Take the 2-minute tour ×
Stack Overflow is a question and answer site for professional and enthusiast programmers. It's 100% free, no registration required.

I thought utf-8 would be able to handle just a neat £ instead of having to convert to entities?

What's the proper way of handling the GBP symbol with UTF-8 and HTML5?

(ps. don't think the html5 part should make any difference)


Here's test document:

<!doctype html>  
  <meta charset="utf-8">
  <title>GBP Test</title>

<br />

Thanks everyone for your help.

For anyone else facing this frustration the issue comes with your text editor. Even Notepad formats in non utf-8.


Changed Read and Write formats to UTF-8 in my text editor (PHP Designer)

share|improve this question
What's your page encoding declared as (either in the HTTP header, or in the <meta http-equiv="content-type" content="...">)? –  Matt Ball Nov 18 '10 at 15:07
What is the problem? I think UTF-8 can handle this caracter. –  MatTheCat Nov 18 '10 at 15:07
@matts! updated with sample page –  Haroldo Nov 18 '10 at 15:44
@Haroldo: what about the example? It works perfectly. –  Konrad Rudolph Nov 18 '10 at 15:54
@Haroldo works for me: jsfiddle.net/VRzVk you probably have an encoding problem. Check the browser's "encoding" or "character set" menu. Where is the check mark? I bet it's not on UTF-8 –  Pekka 웃 Nov 18 '10 at 15:58

2 Answers 2

up vote 4 down vote accepted

Just use the character. It will work fine.

The symbol has a different code point in UTF-8 than in ISO-8859-1 of course. A ISO-8859-1 encoded pound sign will not work in UTF-8, and vice versa. You'd have to convert it.

Related: When Should One Use HTML Entities

share|improve this answer
It doesn't seem to be working in the above example (just added to question) - is that because my text editor input it as non utf-8? or some other reason? –  Haroldo Nov 18 '10 at 15:45
@Haroldo not sure whether meta charset will work. Try @Matt Ball's suggestion and check whether the browser really understands it (in the encoding menu) –  Pekka 웃 Nov 18 '10 at 15:50
<meta http-equiv="content-type" content="text/html;charset=utf-8" /> didn't work either –  Haroldo Nov 18 '10 at 15:54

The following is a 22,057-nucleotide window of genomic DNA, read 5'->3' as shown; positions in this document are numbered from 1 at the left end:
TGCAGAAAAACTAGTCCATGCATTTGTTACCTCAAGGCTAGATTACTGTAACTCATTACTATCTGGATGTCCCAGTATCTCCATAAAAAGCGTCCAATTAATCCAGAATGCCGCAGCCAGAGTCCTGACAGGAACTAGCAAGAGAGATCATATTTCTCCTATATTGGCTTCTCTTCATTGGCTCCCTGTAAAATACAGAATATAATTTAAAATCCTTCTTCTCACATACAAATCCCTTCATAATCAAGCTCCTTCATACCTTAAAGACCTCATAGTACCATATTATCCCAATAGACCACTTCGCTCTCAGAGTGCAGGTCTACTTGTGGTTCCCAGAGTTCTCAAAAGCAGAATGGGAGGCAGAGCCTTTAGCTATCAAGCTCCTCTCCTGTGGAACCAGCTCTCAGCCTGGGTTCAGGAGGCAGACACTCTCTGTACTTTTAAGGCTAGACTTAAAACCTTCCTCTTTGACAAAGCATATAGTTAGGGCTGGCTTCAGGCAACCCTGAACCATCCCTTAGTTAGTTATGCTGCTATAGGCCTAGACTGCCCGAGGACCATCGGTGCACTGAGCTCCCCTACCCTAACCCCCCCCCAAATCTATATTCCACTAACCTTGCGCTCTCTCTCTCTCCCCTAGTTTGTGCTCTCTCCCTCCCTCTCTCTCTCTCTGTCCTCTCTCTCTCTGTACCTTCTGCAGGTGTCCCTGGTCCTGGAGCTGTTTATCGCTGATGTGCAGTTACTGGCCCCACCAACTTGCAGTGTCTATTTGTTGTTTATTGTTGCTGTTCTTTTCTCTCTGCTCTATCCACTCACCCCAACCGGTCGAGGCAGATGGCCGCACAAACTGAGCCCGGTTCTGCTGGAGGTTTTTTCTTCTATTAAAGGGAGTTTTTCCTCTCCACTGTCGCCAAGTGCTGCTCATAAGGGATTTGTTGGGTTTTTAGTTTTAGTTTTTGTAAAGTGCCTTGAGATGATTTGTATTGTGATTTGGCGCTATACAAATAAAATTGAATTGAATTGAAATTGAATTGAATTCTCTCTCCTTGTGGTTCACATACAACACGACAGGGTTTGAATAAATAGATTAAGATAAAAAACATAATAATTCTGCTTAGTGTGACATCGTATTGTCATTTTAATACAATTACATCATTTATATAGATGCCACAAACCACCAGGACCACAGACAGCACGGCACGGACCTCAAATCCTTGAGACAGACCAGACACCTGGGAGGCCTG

The short answer is that you don't need to use entities for most characters as long as you declare the documents character set to UTF-8 (using either a Content-Type header, a meta charset element in the head, or an xml encoding attribute with XHTML)...

The only characters you NEED to encode in a UTF-8 HTML document are (Depending on the context):

  • &amp; => &
  • &lt; => <
  • &gt; => >
  • &quot; => "

And if you are using XHTML (which is also valid XML), you also need to encode single quotes with either (again, depending on the context):

  • &apos; => '
  • &#39; => '
  • &#x0027; => '

(Note that the last 2 are preferred, since &apos; is not defined in HTML...)

Also note that &, < and > need to be escaped everywhere, and " and ' only need to be escaped inside of the appropriate attribute (so if an attribute is quoted using ", you'd need to escape all other " characters inside of that attribute)...

See the HTML 5 Draft for more information...

share|improve this answer
You need to encode neither " nor ', except in attribute values. –  Konrad Rudolph Nov 18 '10 at 15:25
@Konrad: Fair enough, I'll edit the answer accordingly... –  ircmaxell Nov 18 '10 at 15:33
And the non-named entities for ' work just fine in HTML. –  Quentin Nov 18 '10 at 15:41

Your Answer


By posting your answer, you agree to the privacy policy and terms of service.

Not the answer you're looking for? Browse other questions tagged or ask your own question.